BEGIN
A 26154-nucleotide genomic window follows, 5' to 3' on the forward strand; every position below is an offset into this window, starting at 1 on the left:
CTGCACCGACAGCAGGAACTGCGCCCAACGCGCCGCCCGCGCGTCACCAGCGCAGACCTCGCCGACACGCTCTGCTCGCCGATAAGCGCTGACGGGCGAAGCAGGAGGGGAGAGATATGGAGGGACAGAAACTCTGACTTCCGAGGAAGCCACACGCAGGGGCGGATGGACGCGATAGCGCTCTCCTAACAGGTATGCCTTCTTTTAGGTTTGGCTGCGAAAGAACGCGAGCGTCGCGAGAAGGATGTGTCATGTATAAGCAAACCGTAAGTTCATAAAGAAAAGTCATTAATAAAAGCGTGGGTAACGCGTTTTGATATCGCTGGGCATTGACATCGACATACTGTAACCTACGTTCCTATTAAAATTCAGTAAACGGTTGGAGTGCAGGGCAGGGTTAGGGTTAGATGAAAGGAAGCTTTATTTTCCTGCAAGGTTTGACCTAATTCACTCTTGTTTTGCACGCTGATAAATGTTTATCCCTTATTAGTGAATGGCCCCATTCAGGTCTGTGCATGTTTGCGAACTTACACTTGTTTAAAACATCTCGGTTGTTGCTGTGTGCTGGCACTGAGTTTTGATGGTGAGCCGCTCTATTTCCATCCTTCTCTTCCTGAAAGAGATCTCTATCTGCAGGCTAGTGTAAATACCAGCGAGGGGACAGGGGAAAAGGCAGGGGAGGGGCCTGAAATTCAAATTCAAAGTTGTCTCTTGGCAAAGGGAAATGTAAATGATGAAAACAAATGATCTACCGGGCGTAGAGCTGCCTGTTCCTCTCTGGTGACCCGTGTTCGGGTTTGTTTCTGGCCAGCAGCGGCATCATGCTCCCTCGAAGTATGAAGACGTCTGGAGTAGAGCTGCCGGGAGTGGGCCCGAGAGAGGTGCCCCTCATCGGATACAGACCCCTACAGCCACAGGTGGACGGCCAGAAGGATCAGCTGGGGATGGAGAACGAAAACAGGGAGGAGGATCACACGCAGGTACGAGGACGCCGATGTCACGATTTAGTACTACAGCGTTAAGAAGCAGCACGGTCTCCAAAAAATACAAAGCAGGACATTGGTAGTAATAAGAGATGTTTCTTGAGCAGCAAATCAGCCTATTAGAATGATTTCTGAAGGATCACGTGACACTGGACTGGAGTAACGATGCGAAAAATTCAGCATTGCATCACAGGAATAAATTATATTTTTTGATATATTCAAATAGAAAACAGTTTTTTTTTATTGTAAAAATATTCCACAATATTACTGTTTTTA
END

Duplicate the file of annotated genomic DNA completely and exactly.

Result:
A 26154-nucleotide genomic window follows, 5' to 3' on the forward strand; every position below is an offset into this window, starting at 1 on the left:
CTGCACCGACAGCAGGAACTGCGCCCAACGCGCCGCCCGCGCGTCACCAGCGCAGACCTCGCCGACACGCTCTGCTCGCCGATAAGCGCTGACGGGCGAAGCAGGAGGGGAGAGATATGGAGGGACAGAAACTCTGACTTCCGAGGAAGCCACACGCAGGGGCGGATGGACGCGATAGCGCTCTCCTAACAGGTATGCCTTCTTTTAGGTTTGGCTGCGAAAGAACGCGAGCGTCGCGAGAAGGATGTGTCATGTATAAGCAAACCGTAAGTTCATAAAGAAAAGTCATTAATAAAAGCGTGGGTAACGCGTTTTGATATCGCTGGGCATTGACATCGACATACTGTAACCTACGTTCCTATTAAAATTCAGTAAACGGTTGGAGTGCAGGGCAGGGTTAGGGTTAGATGAAAGGAAGCTTTATTTTCCTGCAAGGTTTGACCTAATTCACTCTTGTTTTGCACGCTGATAAATGTTTATCCCTTATTAGTGAATGGCCCCATTCAGGTCTGTGCATGTTTGCGAACTTACACTTGTTTAAAACATCTCGGTTGTTGCTGTGTGCTGGCACTGAGTTTTGATGGTGAGCCGCTCTATTTCCATCCTTCTCTTCCTGAAAGAGATCTCTATCTGCAGGCTAGTGTAAATACCAGCGAGGGGACAGGGGAAAAGGCAGGGGAGGGGCCTGAAATTCAAATTCAAAGTTGTCTCTTGGCAAAGGGAAATGTAAATGATGAAAACAAATGATCTACCGGGCGTAGAGCTGCCTGTTCCTCTCTGGTGACCCGTGTTCGGGTTTGTTTCTGGCCAGCAGCGGCATCATGCTCCCTCGAAGTATGAAGACGTCTGGAGTAGAGCTGCCGGGAGTGGGCCCGAGAGAGGTGCCCCTCATCGGATACAGACCCCTACAGCCACAGGTGGACGGCCAGAAGGATCAGCTGGGGATGGAGAACGAAAACAGGGAGGAGGATCACACGCAGGTACGAGGACGCCGATGTCACGATTTAGTACTACAGCGTTAAGAAGCAGCACGGTCTCCAAAAAATACAAAGCAGGACATTGGTAGTAATAAGAGATGTTTCTTGAGCAGCAAATCAGCCTATTAGAATGATTTCTGAAGGATCACGTGACACTGGACTGGAGTAACGATGCGAAAAATTCAGCATTGCATCACAGGAATAAATTATATTTTTTGATATATTCAAATAGAAAACAGTTTTTTTTTATTGTAAAAATATTCCACAATATTACTGTTTTTA